Pentaho announced last week that their BI Platform version 2.x and onward would be released under the GPLv2 license. I’m an outspoken critic of GPL for a lot of use cases, and personally lean toward an Apache/MIT/BSD myself. However, for nearly everyone involved in Pentaho this is a non event, not that big of a deal, and good for Pentaho.
By now, if you’ve ever read anything I’ve written before about GPL for “business-eee” type projects you’re probably wondering “Has Nicholas completely sold out?” Well, I’ll leave that conclusion for another venue/time, wink wink, but there’s some very clear reasons why GPL is not a bad thing for most people involved in Pentaho.
First and foremost, is to understand what is moving to GPL. That makes a huge difference in understanding the impact. It is only the BI Platform technologies that are going GPL and the core libraries (Reporting, Kettle, Mondrian, …) are remaining under their original (ie, somewhat permissive) licensing. The things that are being GPL’ed are the things that end users are using. For instance, the ability to navigate through a set of reports. Run reports with parameters, etc. This is the code that makes the Pentaho core technologies (OLAP/ETL/Reporting) look and feel like a full product with login screens, UIs, run scheduling, etc.
The other piece to mention is that GPL only really affects ISV/OEMs.
For end users (even SaaS providers) it makes no difference GPLv2 vs MPL. So, if you’re considering downloading Pentaho to start a project at your company for your own intranet, extranet, BI, dashboards, etc this will have NO affect on you.
One of my beefs with the GPL has always been that it stunts adoption and the ability for multiple parties to work on the project, embed and utilize it in a commercial venture. The core libraries remain in tact in this regard – Mondrian can be embedded just as easily as it was originally because it’s license remains unaffected. Kettle can as well (LGPL). Pentaho Reporting – good to go too. The Platform as a set of UI (and productized versions of the core libraries) will be, in my opinion, cast aside for anyone wanting to embed these technologies into their own product.
The license will now be a big contributor to this decision, but to be truthful, if you want to “just use” Mondrian then you’re BETTER OFF by “just using” Mondrian. If you want Mondrian in conjunction with Reporting now you’ll want to consider the Platform but my experience shows that if you’re using these technologies in your application using the core applications/interfaces is preferable. The platform makes the projects work for end customers, but the platform is kind of “a lot” for someone who just wants to execute some ETL jobs or use JPivot/Mondrian in their application. That’s not to say that ISV/OEMs shouldn’t reach out to Pentaho to still get OEM support on embedding “just Mondrian” into their application. Pentaho’s subscription and services are quite valuable in this regard – I can think of no better group of people to help make a project successful then the people who wrote it.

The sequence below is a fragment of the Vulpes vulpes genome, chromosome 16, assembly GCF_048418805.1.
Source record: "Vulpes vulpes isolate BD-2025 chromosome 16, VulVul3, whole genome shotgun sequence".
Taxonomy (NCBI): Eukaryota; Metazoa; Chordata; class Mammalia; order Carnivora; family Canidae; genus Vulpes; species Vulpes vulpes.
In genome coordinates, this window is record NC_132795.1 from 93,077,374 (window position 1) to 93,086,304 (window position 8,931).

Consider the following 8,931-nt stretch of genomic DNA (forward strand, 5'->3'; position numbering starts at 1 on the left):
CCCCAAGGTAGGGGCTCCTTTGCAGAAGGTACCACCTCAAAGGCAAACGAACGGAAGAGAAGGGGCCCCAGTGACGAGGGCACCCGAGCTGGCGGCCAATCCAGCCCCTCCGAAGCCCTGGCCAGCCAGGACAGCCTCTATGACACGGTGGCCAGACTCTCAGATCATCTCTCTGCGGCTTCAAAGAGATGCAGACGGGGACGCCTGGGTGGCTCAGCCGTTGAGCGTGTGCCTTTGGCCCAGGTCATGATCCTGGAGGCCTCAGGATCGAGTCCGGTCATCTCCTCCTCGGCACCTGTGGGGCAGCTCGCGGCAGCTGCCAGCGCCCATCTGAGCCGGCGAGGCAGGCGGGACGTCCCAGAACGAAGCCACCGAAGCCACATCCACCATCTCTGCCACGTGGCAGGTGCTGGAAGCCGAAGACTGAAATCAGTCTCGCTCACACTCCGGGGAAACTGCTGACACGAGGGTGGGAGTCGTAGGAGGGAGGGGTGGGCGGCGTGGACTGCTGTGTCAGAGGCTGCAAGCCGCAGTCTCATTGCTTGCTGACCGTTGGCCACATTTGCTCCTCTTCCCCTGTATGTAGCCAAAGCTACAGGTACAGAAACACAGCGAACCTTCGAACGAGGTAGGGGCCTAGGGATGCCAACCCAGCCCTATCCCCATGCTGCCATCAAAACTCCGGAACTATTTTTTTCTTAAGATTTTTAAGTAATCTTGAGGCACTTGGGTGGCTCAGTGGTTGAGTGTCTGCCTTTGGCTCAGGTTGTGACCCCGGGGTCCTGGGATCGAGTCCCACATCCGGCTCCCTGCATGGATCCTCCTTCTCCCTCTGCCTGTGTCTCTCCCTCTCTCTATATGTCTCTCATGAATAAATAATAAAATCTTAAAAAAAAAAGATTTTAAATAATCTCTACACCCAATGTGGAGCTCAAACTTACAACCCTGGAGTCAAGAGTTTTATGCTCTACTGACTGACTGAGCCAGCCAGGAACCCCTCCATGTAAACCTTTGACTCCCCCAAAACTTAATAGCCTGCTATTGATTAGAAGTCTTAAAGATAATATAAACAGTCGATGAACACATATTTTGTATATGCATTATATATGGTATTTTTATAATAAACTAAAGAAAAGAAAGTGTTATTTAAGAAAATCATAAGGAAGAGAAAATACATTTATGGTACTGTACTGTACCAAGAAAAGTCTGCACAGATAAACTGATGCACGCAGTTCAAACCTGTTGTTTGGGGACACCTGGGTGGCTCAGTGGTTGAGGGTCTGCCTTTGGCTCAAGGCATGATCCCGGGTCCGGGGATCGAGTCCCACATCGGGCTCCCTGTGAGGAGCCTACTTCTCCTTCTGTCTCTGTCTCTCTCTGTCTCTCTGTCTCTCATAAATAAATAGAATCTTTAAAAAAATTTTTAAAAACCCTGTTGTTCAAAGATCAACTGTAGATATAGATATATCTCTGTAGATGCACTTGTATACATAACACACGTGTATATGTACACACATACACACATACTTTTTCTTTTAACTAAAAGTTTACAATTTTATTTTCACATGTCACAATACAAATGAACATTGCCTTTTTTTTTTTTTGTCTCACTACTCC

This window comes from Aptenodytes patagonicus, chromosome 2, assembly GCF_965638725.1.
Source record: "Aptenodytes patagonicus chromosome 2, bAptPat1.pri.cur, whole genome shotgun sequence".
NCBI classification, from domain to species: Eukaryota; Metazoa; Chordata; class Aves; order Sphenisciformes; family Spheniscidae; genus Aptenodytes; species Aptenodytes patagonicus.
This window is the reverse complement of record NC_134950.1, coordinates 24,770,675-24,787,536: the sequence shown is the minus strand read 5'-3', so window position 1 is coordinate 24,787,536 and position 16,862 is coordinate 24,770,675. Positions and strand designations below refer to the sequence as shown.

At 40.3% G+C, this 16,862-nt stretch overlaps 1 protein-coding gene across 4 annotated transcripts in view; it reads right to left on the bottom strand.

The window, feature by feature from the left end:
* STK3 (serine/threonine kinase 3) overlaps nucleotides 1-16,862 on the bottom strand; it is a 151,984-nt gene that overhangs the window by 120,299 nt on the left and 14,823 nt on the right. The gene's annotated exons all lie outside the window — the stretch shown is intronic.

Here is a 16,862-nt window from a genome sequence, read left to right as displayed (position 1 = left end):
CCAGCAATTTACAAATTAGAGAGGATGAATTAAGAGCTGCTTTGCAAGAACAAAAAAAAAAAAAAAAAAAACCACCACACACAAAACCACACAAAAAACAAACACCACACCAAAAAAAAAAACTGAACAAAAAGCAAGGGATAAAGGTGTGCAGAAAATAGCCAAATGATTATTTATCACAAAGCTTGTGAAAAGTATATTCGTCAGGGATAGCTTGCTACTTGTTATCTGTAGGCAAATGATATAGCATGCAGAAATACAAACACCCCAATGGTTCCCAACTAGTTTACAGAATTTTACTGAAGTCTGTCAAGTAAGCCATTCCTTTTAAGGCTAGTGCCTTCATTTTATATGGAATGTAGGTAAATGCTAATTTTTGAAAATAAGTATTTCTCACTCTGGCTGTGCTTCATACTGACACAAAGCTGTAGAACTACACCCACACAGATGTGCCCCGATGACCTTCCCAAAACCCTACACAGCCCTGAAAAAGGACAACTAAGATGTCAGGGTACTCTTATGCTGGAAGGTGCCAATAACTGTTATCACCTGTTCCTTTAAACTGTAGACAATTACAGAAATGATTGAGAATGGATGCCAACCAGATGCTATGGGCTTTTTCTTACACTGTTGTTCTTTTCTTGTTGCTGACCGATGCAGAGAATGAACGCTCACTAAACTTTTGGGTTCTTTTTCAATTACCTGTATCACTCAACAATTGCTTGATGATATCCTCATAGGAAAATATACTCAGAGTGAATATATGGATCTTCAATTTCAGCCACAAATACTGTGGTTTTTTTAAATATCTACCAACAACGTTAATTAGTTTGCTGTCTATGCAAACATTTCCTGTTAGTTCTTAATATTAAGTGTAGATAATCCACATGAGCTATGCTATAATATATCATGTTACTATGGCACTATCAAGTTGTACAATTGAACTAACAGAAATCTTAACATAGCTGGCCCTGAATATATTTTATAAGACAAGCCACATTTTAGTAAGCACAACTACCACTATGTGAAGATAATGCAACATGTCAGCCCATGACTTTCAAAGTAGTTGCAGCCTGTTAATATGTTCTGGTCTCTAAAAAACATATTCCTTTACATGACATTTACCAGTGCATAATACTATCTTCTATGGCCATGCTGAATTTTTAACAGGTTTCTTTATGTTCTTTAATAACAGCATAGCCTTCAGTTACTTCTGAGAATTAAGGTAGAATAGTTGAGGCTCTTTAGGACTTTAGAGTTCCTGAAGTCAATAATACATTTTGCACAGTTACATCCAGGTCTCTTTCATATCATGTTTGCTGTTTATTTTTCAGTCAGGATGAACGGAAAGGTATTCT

It’s not clear to me whether or not Pentaho Metadata will be GPL. When I was working at Pentaho I advocated strongly against GPL for it, because I believed that done correctly the project could become *the* metadata editor/infrastructure for just about any new Open Source or proprietary project. For a variety of reasons, this hasn’t happened. GPL, in my opinion, ensures that Pentaho’s Metadata project will remain solely and simply that: Pentahos Metadata project. I don’t think they’ll be any other salient, significant contributor if it goes GPL. However, it’s not a big loss to Pentaho since there has been hardly any (have there been any?) contributions to that project to date anyhow.
GPL, should it provide Pentaho more “protection” on the Platform code so that it can not be ISV/OEM’ed without payments, could end up benefitting most everyone. Why? Because should Pentaho feel like it’s able to monetize the open source edition consistently, there is less need to keep more in the professional edition. If GPL provides additional cover, I’d hope to see more code flying into the Open Source (GPL) edition of the product. However, I’ve not heard anything about this from Pentaho and only time will tell. 🙂
There you have it.
GPL makes pretty much no difference to end users, customers, SaaS providers, etc. It pretty much makes no difference to ISV/OEMs because they’ll want to embed the core libraries, not necessarily the entire platform. Pentaho remains a strong choice in every regard; customers are signing up in droves, the value is immense.
It is, for all intensive purposes, a non event.